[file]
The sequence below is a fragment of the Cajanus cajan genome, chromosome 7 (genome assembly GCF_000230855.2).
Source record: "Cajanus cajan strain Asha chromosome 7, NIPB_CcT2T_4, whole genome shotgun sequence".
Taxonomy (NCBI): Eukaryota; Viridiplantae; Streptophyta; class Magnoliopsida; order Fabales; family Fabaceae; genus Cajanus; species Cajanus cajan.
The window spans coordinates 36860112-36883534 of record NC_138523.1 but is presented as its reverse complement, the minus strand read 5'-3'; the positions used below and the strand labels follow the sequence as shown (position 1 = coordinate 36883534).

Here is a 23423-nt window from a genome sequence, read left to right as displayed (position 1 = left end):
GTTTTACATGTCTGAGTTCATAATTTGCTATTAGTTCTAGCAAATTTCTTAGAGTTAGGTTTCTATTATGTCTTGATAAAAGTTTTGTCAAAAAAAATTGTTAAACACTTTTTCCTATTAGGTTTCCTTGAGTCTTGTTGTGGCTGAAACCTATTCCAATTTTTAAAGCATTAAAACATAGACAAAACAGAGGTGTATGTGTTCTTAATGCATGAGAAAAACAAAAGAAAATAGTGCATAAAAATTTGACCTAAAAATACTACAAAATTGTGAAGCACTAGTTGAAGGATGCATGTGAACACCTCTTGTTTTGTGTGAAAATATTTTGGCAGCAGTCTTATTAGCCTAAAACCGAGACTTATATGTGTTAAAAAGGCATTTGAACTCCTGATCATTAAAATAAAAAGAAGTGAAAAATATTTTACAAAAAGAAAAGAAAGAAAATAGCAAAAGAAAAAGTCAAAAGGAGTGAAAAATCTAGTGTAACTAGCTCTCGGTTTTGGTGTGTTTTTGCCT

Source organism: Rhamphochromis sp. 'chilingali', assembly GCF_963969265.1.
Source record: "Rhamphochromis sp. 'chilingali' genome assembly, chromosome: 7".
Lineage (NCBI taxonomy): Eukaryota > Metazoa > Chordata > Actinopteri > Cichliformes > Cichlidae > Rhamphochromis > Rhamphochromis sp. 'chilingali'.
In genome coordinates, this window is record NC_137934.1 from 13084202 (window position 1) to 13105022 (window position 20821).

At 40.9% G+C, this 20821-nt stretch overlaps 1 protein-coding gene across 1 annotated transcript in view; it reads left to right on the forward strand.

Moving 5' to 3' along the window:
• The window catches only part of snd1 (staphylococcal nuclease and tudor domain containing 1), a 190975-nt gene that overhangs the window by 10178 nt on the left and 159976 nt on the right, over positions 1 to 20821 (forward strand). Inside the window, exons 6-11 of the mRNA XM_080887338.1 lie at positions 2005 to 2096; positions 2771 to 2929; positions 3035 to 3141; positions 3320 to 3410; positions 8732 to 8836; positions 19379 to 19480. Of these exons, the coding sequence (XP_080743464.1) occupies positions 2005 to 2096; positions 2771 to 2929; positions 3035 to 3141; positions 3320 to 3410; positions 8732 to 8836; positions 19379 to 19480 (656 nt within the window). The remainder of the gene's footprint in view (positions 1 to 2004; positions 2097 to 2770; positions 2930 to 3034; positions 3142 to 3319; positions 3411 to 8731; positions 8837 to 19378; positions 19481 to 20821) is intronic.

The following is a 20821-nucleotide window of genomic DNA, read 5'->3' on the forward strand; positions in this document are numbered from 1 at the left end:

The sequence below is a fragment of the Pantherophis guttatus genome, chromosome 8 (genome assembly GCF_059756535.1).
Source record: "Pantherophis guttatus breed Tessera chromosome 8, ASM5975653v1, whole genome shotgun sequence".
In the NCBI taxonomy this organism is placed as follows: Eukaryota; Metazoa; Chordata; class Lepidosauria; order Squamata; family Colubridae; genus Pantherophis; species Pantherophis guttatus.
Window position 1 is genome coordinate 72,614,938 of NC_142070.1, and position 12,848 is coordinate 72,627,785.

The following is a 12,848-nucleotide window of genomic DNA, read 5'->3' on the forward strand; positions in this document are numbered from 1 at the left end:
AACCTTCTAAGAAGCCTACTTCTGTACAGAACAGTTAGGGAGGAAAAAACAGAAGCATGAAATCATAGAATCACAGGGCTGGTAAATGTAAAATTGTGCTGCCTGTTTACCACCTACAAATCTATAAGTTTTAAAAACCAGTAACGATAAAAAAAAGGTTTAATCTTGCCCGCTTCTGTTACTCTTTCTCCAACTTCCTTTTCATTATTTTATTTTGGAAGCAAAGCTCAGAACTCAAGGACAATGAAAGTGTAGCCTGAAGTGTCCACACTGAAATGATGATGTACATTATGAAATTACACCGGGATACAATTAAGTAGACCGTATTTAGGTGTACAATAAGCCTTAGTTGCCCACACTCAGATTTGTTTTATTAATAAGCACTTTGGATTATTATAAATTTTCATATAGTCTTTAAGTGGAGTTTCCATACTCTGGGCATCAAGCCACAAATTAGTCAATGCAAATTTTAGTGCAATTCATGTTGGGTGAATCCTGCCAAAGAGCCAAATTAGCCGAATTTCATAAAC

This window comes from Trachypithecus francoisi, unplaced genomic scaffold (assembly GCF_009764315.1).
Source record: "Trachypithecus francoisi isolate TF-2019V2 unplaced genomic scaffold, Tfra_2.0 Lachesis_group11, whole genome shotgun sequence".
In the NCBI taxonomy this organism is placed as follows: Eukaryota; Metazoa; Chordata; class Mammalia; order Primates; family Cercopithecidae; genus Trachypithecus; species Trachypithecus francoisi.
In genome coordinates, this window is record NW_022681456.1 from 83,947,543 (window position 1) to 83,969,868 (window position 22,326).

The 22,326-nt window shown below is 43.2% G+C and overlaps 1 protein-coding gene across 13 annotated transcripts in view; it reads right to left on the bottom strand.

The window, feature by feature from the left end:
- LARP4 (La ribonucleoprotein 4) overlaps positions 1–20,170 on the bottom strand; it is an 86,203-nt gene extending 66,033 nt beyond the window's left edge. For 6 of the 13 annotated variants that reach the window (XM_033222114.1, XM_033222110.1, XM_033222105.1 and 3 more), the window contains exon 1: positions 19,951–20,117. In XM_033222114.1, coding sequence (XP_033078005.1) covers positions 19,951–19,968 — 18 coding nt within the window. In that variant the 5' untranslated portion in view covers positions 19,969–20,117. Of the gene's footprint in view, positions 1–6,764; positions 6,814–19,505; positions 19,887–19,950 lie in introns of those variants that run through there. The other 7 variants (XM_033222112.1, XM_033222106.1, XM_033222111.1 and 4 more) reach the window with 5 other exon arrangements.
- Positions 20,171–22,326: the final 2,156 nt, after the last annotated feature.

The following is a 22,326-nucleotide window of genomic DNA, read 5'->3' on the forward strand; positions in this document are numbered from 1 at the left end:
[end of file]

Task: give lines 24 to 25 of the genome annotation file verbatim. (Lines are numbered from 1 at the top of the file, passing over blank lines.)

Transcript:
In genome coordinates, this window is record NW_022681456.1 from 83,947,543 (window position 1) to 83,969,868 (window position 22,326).

The 22,326-nt window shown below is 43.2% G+C and overlaps 1 protein-coding gene across 13 annotated transcripts in view; it reads right to left on the bottom strand.